and b-pinene. The natural oleoresin exudate from the resin ducts contains
ca 66% resin acids, 25% turpentine, 7% nonvolatiles, and 2% water. Turpentine
from slash pine contains 1-a-pinene, while that from longleaf contains some
d-pinene. Pinene is the main constituent of turpentine. Dipentene and other
monocyclic terpenes constitute 58% of gum and refined sulfate turpentine,
1520% of wood and crude sulfate turpentine. Camphene constitutes 48% of wood
turpentine, and 0% of gum turpentine. Rosin consists mostly of diterpene resin
acids of the abietic (abietic, neoabietic, palustric, and dehydroabietic) and
pimaric types (pimaric, isopimaric, and sandaracopimaric). Pine tar contains
turpentine, resin, guaiacol, creosol, methylcreosol, phenol, phlorol, toluene,
xylene, etc. Crude tall oil contains 4060% resin acids, 4055% fatty acids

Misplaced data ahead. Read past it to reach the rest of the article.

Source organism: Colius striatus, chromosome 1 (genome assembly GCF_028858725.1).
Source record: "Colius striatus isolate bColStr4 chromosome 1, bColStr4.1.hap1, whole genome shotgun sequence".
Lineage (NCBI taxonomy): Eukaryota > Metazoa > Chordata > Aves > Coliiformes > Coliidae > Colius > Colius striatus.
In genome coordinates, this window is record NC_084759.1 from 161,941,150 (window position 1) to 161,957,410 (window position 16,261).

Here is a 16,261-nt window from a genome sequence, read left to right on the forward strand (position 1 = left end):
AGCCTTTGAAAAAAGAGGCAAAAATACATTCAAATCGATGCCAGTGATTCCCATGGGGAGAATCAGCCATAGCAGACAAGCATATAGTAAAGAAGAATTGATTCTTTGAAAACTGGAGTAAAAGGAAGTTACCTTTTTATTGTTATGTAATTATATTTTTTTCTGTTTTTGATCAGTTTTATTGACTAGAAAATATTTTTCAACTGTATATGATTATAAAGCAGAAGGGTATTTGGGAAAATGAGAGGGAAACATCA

(mostly n-C18, 75% monoenoic, and 25% dienoic, with traces of trienoic and
saturates), and 510% neutral properties (17).
Raised in the southern US like me, Sam Page, of the FDA, tells me that as a
child he was given oral doses (a couple of drops on the tongue) of turpentine
as a mosquito repellant, an effective but dangerous application. My mom
applied it to cuts and sores as a disinfectant, perhaps less dangerous. (Duke,
A fast-growing tree, 1530 m tall, the trunk attaining a diameter of .6 to 1 m
with short, thick branches. Outer bark dark gray, furrowed, breaking into
oblong plates; inner bark red-brown. Needles, in 2s or 3s, 18 to 30 cm long.
Cones (in spring) are rose-purple and 6 mm thick, the male 3.8 to 5 cm long,
densely clustered; the female ca 1.25 cm long. Cones red-brown, maturing and